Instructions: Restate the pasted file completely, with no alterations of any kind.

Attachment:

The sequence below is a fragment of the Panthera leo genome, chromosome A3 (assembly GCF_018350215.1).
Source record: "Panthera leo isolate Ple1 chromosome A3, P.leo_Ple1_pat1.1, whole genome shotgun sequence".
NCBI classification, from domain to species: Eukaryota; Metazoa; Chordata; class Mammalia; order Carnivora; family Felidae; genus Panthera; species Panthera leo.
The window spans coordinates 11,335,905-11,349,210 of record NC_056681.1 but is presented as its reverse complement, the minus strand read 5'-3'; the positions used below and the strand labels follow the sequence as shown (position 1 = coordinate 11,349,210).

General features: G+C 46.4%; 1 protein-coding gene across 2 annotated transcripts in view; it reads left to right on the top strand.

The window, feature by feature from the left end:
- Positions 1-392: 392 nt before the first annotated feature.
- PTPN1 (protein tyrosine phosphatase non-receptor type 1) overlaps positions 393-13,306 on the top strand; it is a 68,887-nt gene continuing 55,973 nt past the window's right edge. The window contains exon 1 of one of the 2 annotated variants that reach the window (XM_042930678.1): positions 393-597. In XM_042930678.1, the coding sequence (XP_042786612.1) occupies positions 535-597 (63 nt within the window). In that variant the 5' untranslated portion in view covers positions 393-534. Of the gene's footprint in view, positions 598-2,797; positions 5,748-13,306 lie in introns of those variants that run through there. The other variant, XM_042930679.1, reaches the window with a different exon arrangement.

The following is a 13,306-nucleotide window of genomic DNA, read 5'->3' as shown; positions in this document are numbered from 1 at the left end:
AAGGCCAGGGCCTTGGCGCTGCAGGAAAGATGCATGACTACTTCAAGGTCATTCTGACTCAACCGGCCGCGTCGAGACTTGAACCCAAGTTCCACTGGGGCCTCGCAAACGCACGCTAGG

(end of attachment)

The sequence below is a fragment of the Panthera leo genome, chromosome A3 (assembly GCF_018350215.1).
Source record: "Panthera leo isolate Ple1 chromosome A3, P.leo_Ple1_pat1.1, whole genome shotgun sequence".
NCBI classification, from domain to species: Eukaryota; Metazoa; Chordata; class Mammalia; order Carnivora; family Felidae; genus Panthera; species Panthera leo.
The window spans coordinates 11,335,905-11,349,210 of record NC_056681.1 but is presented as its reverse complement, the minus strand read 5'-3'; the positions used below and the strand labels follow the sequence as shown (position 1 = coordinate 11,349,210).

General features: G+C 46.4%; 1 protein-coding gene across 2 annotated transcripts in view; it reads left to right on the top strand.

The window, feature by feature from the left end:
- Positions 1-392: 392 nt before the first annotated feature.
- PTPN1 (protein tyrosine phosphatase non-receptor type 1) overlaps positions 393-13,306 on the top strand; it is a 68,887-nt gene continuing 55,973 nt past the window's right edge. The window contains exon 1 of one of the 2 annotated variants that reach the window (XM_042930678.1): positions 393-597. In XM_042930678.1, the coding sequence (XP_042786612.1) occupies positions 535-597 (63 nt within the window). In that variant the 5' untranslated portion in view covers positions 393-534. Of the gene's footprint in view, positions 598-2,797; positions 5,748-13,306 lie in introns of those variants that run through there. The other variant, XM_042930679.1, reaches the window with a different exon arrangement.

The following is a 13,306-nucleotide window of genomic DNA, read 5'->3' as shown; positions in this document are numbered from 1 at the left end:
AAGGCCAGGGCCTTGGCGCTGCAGGAAAGATGCATGACTACTTCAAGGTCATTCTGACTCAACCGGCCGCGTCGAGACTTGAACCCAAGTTCCACTGGGGCCTCGCAAACGCACGCTAGG